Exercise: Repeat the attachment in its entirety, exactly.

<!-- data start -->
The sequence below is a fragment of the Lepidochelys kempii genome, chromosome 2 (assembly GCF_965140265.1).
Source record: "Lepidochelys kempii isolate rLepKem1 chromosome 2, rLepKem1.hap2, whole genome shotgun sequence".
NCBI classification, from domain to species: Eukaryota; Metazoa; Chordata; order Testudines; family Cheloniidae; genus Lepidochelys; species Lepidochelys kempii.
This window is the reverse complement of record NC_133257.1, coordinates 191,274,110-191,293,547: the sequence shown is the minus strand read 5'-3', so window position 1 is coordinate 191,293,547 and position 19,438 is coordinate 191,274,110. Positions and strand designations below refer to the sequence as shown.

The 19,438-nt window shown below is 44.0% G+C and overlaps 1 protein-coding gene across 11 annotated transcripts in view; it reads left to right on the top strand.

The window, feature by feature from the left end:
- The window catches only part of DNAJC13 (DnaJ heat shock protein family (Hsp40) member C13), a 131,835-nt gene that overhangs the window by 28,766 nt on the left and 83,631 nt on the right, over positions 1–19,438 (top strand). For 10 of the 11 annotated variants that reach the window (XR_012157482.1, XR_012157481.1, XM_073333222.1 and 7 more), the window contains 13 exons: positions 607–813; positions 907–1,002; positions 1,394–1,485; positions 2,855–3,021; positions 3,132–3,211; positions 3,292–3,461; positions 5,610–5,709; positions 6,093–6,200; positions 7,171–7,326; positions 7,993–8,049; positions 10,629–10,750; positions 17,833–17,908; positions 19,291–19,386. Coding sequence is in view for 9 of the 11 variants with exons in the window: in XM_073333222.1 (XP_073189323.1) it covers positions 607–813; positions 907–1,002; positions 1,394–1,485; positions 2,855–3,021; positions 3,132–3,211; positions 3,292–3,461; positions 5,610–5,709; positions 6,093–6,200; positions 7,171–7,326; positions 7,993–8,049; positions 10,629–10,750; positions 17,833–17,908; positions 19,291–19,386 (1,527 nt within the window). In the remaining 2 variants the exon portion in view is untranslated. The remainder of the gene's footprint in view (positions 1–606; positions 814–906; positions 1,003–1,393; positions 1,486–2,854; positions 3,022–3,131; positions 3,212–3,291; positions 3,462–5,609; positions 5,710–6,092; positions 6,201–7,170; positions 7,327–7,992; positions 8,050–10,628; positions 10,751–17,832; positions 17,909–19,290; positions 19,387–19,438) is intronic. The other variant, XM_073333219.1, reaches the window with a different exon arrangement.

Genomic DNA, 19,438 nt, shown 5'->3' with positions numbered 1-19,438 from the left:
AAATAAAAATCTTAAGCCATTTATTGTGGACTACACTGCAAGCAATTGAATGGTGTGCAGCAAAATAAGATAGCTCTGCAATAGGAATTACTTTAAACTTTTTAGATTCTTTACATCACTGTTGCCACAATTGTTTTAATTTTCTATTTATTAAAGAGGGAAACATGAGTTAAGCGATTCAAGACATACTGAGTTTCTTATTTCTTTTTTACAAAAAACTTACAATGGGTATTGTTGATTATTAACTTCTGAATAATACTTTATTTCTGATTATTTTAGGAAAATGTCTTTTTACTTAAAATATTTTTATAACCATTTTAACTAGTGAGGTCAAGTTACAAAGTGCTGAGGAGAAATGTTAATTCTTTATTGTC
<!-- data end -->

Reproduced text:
The sequence below is a fragment of the Lepidochelys kempii genome, chromosome 2 (assembly GCF_965140265.1).
Source record: "Lepidochelys kempii isolate rLepKem1 chromosome 2, rLepKem1.hap2, whole genome shotgun sequence".
NCBI classification, from domain to species: Eukaryota; Metazoa; Chordata; order Testudines; family Cheloniidae; genus Lepidochelys; species Lepidochelys kempii.
This window is the reverse complement of record NC_133257.1, coordinates 191,274,110-191,293,547: the sequence shown is the minus strand read 5'-3', so window position 1 is coordinate 191,293,547 and position 19,438 is coordinate 191,274,110. Positions and strand designations below refer to the sequence as shown.

The 19,438-nt window shown below is 44.0% G+C and overlaps 1 protein-coding gene across 11 annotated transcripts in view; it reads left to right on the top strand.

The window, feature by feature from the left end:
- The window catches only part of DNAJC13 (DnaJ heat shock protein family (Hsp40) member C13), a 131,835-nt gene that overhangs the window by 28,766 nt on the left and 83,631 nt on the right, over positions 1–19,438 (top strand). For 10 of the 11 annotated variants that reach the window (XR_012157482.1, XR_012157481.1, XM_073333222.1 and 7 more), the window contains 13 exons: positions 607–813; positions 907–1,002; positions 1,394–1,485; positions 2,855–3,021; positions 3,132–3,211; positions 3,292–3,461; positions 5,610–5,709; positions 6,093–6,200; positions 7,171–7,326; positions 7,993–8,049; positions 10,629–10,750; positions 17,833–17,908; positions 19,291–19,386. Coding sequence is in view for 9 of the 11 variants with exons in the window: in XM_073333222.1 (XP_073189323.1) it covers positions 607–813; positions 907–1,002; positions 1,394–1,485; positions 2,855–3,021; positions 3,132–3,211; positions 3,292–3,461; positions 5,610–5,709; positions 6,093–6,200; positions 7,171–7,326; positions 7,993–8,049; positions 10,629–10,750; positions 17,833–17,908; positions 19,291–19,386 (1,527 nt within the window). In the remaining 2 variants the exon portion in view is untranslated. The remainder of the gene's footprint in view (positions 1–606; positions 814–906; positions 1,003–1,393; positions 1,486–2,854; positions 3,022–3,131; positions 3,212–3,291; positions 3,462–5,609; positions 5,710–6,092; positions 6,201–7,170; positions 7,327–7,992; positions 8,050–10,628; positions 10,751–17,832; positions 17,909–19,290; positions 19,387–19,438) is intronic. The other variant, XM_073333219.1, reaches the window with a different exon arrangement.

Genomic DNA, 19,438 nt, shown 5'->3' with positions numbered 1-19,438 from the left:
AAATAAAAATCTTAAGCCATTTATTGTGGACTACACTGCAAGCAATTGAATGGTGTGCAGCAAAATAAGATAGCTCTGCAATAGGAATTACTTTAAACTTTTTAGATTCTTTACATCACTGTTGCCACAATTGTTTTAATTTTCTATTTATTAAAGAGGGAAACATGAGTTAAGCGATTCAAGACATACTGAGTTTCTTATTTCTTTTTTACAAAAAACTTACAATGGGTATTGTTGATTATTAACTTCTGAATAATACTTTATTTCTGATTATTTTAGGAAAATGTCTTTTTACTTAAAATATTTTTATAACCATTTTAACTAGTGAGGTCAAGTTACAAAGTGCTGAGGAGAAATGTTAATTCTTTATTGTC